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Senior Rachel Wert stretches Thursday with teammates on the artificial turf at Selinsgrove Area High School before track and field practice. While two artificial playing fields in New Jersey have been found to contain high levels of lead dust, officials at Valley schools with synthetic surfaces say they aren't overly concerned.

The discovery of lead dust in the blades of certain artificial-turf fields isn’t yet grounds for concern among Valley high school and university officials.

The U.S. Consumer Product Safety Commission is researching possible health hazards after two fields in New Jersey were closed in April due to high levels of lead in the synthetic turf, The Associated Press reports.

The report raises fears that athletes could swallow or inhale fibers or dust from the playing surface. The artificial-turf industry denies its products are dangerous, but the commission continues its investigation.

Tim Pavlechko, senior associate director of athletics at Bucknell University, said the Lewisburg school contacted the company from which it bought its playing surface after learning of the lead findings.

“We were ensured tests were done on the competitors and that we have different fibers on our fields,” Pavlechko said.

Campus officials were provided with documentation showing there is little or no lead in the turf on campus, he said.

“It was something for us to take care of right away for the welfare of our student athletes,” he said, “and we will continue to monitor it with our supplier.”

Susquehanna to “check it out”

Gerald Cohen, executive director of communications at Susquehanna University, said the reports were not well known at the Selinsgrove school.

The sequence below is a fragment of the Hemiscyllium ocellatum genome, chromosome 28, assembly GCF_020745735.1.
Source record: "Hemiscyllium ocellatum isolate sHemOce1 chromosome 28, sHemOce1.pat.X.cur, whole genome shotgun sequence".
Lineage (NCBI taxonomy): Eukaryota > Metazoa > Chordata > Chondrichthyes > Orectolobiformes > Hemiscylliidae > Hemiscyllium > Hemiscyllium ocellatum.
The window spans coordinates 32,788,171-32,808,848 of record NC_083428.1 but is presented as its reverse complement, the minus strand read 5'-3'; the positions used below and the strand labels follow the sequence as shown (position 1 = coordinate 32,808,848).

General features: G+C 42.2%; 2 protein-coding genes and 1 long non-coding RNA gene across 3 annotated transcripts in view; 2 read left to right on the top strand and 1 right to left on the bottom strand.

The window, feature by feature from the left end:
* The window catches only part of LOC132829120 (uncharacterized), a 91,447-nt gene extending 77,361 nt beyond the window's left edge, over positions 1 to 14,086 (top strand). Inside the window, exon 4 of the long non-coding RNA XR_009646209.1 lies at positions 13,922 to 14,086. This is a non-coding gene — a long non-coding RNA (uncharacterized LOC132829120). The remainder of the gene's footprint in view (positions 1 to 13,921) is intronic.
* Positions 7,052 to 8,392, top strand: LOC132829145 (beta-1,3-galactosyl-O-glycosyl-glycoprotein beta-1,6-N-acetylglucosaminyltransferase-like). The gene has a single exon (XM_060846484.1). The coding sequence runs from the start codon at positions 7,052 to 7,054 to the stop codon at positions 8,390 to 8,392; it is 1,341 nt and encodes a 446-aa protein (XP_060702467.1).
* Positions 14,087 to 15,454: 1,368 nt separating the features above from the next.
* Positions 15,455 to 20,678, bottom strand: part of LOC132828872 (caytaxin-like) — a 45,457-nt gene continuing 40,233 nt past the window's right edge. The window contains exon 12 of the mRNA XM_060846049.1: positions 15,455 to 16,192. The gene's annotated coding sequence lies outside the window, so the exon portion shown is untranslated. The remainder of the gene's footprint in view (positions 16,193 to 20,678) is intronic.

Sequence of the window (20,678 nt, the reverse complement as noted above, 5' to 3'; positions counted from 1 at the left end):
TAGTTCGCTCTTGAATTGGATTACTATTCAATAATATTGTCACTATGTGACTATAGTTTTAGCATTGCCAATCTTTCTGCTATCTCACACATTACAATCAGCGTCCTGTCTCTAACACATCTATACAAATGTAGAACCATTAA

“We, of course, are very interested in this development because we’re always concerned about the health of our students,” Cohen said, “especially athletes who will play on these kinds of surfaces.”

Susquehanna has two artificial playing surfaces, Cohen said. One was installed on the football field in 2002 and the other, on the soccer field, in 2004. Both fields are made of polyethylene.

“We’re definitely interested,” Cohen said. “I wouldn’t say we are at the level of being concerned yet, but we will be checking this out.”

Robert Hults, Selinsgrove Area School District athletic director, said he isn’t too worried about the football field’s artificial surface.

“We’ve checked with Sprint Turf, who installed it, and at this point we are satisfied with their explanation of things,” he said.

Hults said he doesn’t consider the field to be an area of concern, unless, he said, someone was eating it.

“I suppose if someone got down there and was chewing it,” he said, laughing. “So far I haven’t heard any of that.”

According to recent reports, the United States has about 3,500 synthetic playing fields made of various materials, including nylon and polyethylene, and about 800 are installed each year, according to the industry’s Synthetic Turf Council.

Pigment containing lead chromate is used in some surfaces to make the turf green and hold its color in sunlight, but it is not clear how widely the compound is used.

In the New Jersey cases, both fields containing lead were nylon fields. An additional 10 were tested and none of the polyethylene fields tested positive for lead.

Both nylon fields were AstroTurf-brand surfaces.

New Jersey found itself at the core of the investigation after state health authorities discovered the lead while researching whether runoff from a scrap-metal operation in Newark had contaminated an adjacent playing field, the AP reported.

“I haven’t heard anything from the Environmental Protection Agency where this is really a problem,” Hults said. “Unless some scientific study is done to prove this, I don’t have anything else to go on. I go with what I’m told here and it appears to be safe and satisfactory for our use.”

n E-mail comments to gmorton@dailyitem.com.

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